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23 are shown in Table 2-1. The Cosine window was used as apodization function in this research. Figure 2-15. Commonly used apodization functions. The functions are plotted showing 42. Table 2-1. Equations defining apodization functions42. Type Function Bartlett Blackman Connes Cosine Gaussian Hamming Hanning Uniform 1

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24 Kipp demonstrated that apodization of a photon sieve could effectively suppress secondary maxima, as compared to the unapodized zone plate with a rectangular transmission window.11 Shown in Figure 2-16 are both the experimentally measured intensity distribution at the focal plane and the calculated intensity distribution at the focal plane, for transmissions through an apodized photon sieve and an unapodized Fresnel zone plate. Figure 2-16. Intensity distributions for an apodized photon sieve and a Fresnel zone plate. A) Intensity distribution for photon sieve. B) Intensity distribution for a Fresnel zone plate. C) Weber type transmission window. D) Non-apodized rectangular transmission window. E) Photographed intensity at focal plane for photon sieve. F) Photographed intensity at focal plane for FZP. G) Calculated intensity distribution for a photon sieve. H) Calculated intensity distribution for a FZP. A B C D E F G H

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25 Inspection of the intensity distributions reveals that the apodized photon sieve achieves a significant suppression of the secondary maxima (by at least 2 orders of magnitude) because of its smoother transmission window. Kipp showed that as the diameter of the pinhole was increased the net contribution from that pinhole at the focal point varied and went through a maximum before again decreasing. This variation in the net contribution that results when varying the pinhole size is show in Figure 2-17. Figure 2-17. Amplitude of contribution from enlarged apertures. Shown are apertures of increasing diameter placed on underlying transparent Fresnel zones (represented by the light gray) and their constructive and destructive contributions at the focal plane. The amplitude of the contribution is plotted versus the pinhole diameter to zone width ratio.11 The increase in the net constructive contribution at the focal point as the d/w ratio was increase as in from point A to point B in Figure 2-17, was verified experimentally by Menon.32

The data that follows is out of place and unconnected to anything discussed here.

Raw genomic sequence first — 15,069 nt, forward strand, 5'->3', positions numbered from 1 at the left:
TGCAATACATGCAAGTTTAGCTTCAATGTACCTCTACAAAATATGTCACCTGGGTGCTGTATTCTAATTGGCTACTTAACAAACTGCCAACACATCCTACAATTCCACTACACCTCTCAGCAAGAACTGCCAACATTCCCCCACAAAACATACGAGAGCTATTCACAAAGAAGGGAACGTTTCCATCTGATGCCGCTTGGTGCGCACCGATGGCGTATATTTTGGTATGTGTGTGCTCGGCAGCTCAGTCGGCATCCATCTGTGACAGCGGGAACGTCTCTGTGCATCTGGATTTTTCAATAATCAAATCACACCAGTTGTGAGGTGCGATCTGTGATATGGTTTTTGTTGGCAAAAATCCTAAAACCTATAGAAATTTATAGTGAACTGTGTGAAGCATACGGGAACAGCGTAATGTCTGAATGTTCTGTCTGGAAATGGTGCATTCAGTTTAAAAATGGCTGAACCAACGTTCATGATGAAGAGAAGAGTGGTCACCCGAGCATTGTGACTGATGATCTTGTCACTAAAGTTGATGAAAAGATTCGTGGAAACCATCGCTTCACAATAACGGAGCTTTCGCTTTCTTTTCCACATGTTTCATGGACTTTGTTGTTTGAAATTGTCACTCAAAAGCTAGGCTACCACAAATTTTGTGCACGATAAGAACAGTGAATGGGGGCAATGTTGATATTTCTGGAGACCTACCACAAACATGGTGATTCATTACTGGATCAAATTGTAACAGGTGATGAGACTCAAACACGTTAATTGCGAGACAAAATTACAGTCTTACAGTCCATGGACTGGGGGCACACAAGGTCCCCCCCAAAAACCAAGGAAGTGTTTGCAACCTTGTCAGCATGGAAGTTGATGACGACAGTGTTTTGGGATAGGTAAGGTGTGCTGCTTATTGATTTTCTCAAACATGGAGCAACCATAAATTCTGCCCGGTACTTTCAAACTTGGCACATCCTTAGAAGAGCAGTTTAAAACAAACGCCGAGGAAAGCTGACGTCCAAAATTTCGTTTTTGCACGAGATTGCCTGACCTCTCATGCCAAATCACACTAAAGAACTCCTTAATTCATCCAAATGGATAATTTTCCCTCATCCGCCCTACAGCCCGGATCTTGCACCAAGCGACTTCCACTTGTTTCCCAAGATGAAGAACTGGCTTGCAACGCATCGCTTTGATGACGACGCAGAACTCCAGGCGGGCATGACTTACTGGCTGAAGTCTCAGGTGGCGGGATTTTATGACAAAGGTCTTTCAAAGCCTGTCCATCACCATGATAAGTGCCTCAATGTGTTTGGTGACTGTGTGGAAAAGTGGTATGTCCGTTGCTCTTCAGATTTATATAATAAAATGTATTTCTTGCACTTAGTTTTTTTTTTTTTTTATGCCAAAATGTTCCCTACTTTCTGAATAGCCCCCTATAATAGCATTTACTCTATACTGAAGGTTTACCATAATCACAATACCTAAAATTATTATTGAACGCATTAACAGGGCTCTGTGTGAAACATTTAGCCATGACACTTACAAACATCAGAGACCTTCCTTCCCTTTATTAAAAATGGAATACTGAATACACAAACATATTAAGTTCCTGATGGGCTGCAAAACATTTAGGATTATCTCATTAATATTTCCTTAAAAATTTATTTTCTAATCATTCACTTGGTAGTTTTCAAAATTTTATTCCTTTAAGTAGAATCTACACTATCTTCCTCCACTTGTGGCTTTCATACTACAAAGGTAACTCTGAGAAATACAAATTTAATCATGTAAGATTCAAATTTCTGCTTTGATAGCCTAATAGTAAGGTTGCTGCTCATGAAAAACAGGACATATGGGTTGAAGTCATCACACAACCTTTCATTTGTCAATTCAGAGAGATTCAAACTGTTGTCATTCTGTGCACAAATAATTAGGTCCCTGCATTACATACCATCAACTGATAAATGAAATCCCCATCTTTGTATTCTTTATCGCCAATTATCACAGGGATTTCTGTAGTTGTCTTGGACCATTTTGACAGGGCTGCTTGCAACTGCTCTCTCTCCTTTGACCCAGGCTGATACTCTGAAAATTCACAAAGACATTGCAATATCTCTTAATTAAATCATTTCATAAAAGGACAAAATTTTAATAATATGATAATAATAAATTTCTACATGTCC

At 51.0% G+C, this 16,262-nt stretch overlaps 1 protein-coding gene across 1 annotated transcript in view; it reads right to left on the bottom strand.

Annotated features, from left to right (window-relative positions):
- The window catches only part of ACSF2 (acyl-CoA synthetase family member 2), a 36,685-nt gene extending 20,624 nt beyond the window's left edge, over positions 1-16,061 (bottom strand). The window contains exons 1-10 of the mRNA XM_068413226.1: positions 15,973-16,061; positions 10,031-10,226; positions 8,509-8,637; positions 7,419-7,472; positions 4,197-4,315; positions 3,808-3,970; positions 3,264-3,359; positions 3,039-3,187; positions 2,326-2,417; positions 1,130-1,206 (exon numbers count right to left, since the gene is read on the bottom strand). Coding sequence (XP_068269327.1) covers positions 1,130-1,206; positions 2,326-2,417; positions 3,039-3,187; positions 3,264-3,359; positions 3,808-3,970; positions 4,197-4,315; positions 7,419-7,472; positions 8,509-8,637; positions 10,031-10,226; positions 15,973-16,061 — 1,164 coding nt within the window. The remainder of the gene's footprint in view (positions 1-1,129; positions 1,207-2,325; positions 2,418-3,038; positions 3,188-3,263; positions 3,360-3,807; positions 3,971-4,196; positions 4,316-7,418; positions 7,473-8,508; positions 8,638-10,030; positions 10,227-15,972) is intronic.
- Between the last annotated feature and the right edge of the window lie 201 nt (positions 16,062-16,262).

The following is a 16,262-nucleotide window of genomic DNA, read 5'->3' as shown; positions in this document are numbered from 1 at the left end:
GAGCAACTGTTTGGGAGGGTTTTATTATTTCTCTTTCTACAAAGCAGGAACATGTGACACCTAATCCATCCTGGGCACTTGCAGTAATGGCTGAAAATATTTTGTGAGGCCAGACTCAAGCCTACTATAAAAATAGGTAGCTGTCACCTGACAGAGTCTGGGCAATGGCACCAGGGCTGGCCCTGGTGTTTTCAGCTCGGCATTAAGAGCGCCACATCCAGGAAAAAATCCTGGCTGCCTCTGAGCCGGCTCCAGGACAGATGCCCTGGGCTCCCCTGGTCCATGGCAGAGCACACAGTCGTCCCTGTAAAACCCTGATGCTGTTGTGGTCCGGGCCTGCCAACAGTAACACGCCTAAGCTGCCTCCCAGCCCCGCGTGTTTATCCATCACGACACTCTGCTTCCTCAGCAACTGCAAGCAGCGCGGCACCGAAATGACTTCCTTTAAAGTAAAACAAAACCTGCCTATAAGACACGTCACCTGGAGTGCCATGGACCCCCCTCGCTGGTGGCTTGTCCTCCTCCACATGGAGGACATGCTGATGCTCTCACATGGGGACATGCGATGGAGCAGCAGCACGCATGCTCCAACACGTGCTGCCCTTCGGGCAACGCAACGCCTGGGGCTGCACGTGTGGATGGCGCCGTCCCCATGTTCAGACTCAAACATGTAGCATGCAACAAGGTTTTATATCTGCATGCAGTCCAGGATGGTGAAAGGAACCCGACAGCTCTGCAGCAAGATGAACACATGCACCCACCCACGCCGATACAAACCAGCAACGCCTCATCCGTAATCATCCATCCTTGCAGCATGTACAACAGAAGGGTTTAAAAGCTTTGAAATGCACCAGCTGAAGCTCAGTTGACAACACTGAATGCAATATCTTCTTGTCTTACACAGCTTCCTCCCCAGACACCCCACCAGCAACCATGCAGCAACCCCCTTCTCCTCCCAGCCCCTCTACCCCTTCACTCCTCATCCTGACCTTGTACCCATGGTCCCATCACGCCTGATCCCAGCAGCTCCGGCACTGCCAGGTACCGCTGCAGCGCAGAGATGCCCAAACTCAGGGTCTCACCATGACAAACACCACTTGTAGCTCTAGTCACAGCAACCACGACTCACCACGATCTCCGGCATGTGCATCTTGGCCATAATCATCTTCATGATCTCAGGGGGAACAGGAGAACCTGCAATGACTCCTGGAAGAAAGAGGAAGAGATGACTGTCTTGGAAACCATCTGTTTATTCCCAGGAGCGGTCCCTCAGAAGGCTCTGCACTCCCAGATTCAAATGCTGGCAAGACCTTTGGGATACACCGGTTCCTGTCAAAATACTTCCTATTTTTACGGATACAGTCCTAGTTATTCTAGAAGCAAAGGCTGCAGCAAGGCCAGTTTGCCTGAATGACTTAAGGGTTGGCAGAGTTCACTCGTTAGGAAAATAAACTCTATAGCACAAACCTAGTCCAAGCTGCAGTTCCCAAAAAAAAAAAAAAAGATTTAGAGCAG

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26 2.4 Applications of Diffractive Lens Diffractive lenses such as FZP or PS are generally fabricated by patterning a thin metal film or a metal foil. Because they can be constructed to avoid the absorption issues that arise when using refractive optics, zone plates have been used extensively to focus x-rays for microscopy.43,44 Kipp pioneered the use of photo sieves for x-ray microscopy in 2001.11 Zone plates and photon sieves have also been used to focus x-rays and extreme ultraviolet (EUV) radiation for maskless lithography.8,19,45-50 Smith51 first proposed using an array of zone plates coupled with MEMS shutters to lithographically expose patterns without the use of a mask. Gil8,48 and Menon32 have modeled using photon sieves in similar arrays to carry out maskless lithography. Although diffractive optics have been primarily used to focus short wavelength radiation they are also well suited in applications where volume and weight are important design considerations. Examples of such applications include micro unmanned aerial vehicles5, and space-based telescopes.6,7,9,35,52 Anderson6 proposed a photon sieve based telescope and Artzner35 proposed using photon sieves in the EUV telescope of the Solar Orbiter. 2.5 Impetus for Research Although large body of work has been devoted to Fresnel zone plates, the majority of this work has been focused on zone plates designed for short wavelength radiation (i.e. X-ray and EUV wavelengths). There has been little research concerning the use of zone plates or photon sieves at longer wavelengths (visible and near infrared). It is of interest to investigate whether the photon sieves designed for long wavelengths can be optimized to improve their transmission characteristics and resolution. Several approaches can be incorporated simultaneously to achieve this goal. The shape of the pinhole apertures used in the photon sieve can be adjusted to more closely conform to the zone shape. This